Bamberger Bier in the early 19th century sometimes had salt added to get it to clarify more quickly.
Braunschweiger Mumme (Brunswick Mumm)
This historic German beer style used to be a popular export product. Besides wheat and barley malt, other ingredients were used, such as juniper berries, marjoram, thyme, and plums. Other sources mention fir tree bark, fir tips, birch tips, burnet, elderflowers, and rose hips.
This beer from Bavaria was reportedly brewed with sugar, juniper berries, and cream of tartar.
In this beer, the barley malt, wheat malt and oat malt was augmented with honey and sugar.
Brewed with juniper berries and ginger.
Brewed with gentian roots and bitter oranges.
Schwedisches Bier (“Swedish beer”)
This beer was brewed in Germany, and besides the usual ingredients of barley malt, wheat malt and oat malt, brewers also used oregano and honey.
This beer was brewed with sugar.
Weißes Stettiner Bier
Also brewed with sugar.
Weinartiges Weißbier (“wine-like white beer”)
This wheat beer was brewed from two different types of wheat malt, barley malt, oat malt. Besides that, brewers added sugar, cardamom, and lemons. Alternatively, brewers could substitute the lemons with cream of tartar.
Weizenbier (“wheat beer”)
A wheat beer recipe from the first half of the 19th century mentions ingredients such as syrup (it’s unclear which kind of syrup), juniper berries, ginger, and salt.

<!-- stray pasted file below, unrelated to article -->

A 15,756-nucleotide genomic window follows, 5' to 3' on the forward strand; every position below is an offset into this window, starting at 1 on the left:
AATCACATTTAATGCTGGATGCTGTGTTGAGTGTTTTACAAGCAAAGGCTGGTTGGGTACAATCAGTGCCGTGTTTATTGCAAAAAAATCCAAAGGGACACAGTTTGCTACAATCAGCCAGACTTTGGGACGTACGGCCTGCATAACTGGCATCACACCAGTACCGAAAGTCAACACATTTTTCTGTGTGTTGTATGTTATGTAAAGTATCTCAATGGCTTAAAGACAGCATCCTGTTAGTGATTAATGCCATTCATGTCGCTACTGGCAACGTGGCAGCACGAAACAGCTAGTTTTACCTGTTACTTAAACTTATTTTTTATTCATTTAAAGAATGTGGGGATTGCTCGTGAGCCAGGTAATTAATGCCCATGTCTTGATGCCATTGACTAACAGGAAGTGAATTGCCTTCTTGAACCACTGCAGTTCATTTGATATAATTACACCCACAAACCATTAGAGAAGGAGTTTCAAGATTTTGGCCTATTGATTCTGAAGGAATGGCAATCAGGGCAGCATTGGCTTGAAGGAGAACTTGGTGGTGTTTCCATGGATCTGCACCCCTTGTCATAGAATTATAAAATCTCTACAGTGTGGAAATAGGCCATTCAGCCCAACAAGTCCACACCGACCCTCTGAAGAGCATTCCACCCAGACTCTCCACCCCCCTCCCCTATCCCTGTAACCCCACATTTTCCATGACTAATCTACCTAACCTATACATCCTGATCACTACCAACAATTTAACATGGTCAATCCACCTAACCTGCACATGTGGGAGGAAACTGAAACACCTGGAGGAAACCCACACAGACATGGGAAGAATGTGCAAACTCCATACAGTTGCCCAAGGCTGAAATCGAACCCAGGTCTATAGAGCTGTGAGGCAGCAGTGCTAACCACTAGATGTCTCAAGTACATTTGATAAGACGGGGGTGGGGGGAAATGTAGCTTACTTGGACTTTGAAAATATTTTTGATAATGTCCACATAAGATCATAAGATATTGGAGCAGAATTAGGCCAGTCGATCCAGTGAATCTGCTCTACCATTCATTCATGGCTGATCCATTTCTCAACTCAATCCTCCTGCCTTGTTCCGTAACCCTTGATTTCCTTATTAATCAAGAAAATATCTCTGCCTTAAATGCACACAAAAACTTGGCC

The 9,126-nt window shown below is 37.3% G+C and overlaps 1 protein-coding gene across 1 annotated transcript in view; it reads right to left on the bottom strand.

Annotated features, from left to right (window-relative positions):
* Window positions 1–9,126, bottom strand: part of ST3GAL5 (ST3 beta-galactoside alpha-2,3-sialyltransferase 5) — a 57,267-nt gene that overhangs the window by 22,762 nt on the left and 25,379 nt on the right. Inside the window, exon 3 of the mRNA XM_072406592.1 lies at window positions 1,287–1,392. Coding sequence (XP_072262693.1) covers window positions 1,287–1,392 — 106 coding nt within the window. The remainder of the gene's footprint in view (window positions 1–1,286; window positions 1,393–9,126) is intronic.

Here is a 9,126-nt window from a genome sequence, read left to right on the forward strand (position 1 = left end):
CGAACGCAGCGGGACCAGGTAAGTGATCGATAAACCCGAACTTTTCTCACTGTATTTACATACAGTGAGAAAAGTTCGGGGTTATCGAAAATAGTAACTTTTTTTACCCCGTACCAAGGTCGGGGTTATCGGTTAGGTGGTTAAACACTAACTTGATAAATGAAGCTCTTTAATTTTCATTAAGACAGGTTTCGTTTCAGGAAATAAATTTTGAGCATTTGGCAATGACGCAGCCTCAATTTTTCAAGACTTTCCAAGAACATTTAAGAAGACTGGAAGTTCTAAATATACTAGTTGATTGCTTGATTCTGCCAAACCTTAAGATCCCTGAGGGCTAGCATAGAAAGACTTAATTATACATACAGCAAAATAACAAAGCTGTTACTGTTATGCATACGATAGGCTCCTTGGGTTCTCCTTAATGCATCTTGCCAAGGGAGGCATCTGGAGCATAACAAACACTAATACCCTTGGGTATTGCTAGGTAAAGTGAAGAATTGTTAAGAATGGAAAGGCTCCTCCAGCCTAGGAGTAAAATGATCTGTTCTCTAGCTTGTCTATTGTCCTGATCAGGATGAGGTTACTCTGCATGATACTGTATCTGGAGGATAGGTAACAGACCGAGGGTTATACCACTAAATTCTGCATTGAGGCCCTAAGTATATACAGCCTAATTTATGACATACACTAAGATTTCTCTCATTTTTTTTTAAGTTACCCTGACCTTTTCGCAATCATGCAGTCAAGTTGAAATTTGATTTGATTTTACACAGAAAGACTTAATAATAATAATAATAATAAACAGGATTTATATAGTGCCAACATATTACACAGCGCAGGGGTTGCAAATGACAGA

Baierisches Weizenbier (Bavarian wheat beer)
Wheat beer in Bavaria in the first half of the 19th century used to be brewed with either top- or bottom-fermenting yeast, unlike nowadays. When bottom-fermented yeast was used, Branntwein (brandy) was added. Also, the recipe gives a grist of 2/3 barley malt and 1/3 wheat malt. While only the addition of brandy is strictly against the Reinheitsgebot respectively its modern version, this recipe goes very much against modern norms that are considered to be “traditional”: nowadays, only top-fermenting yeast is allowed for beers containing any other malt than barley, and in order to be called a wheat beer, the grist must contain at least 50% wheat malt.
Source: “Vollständige Braukunde” by Johann Carl Leuchs, published in Nuremberg in 1831.
One thought on “Historic German Beers That Did Not Conform To The Reinheitsgebot”
Hi! We have the same hobby – digging in old books looking up for extinct beers. About Stetiner Bier (in polish – piwo szczecińskie) I have found information that there were also other ingredients used, like junniper berries and ginger. They were added to tbe beer at the end of the fermentation in barrels.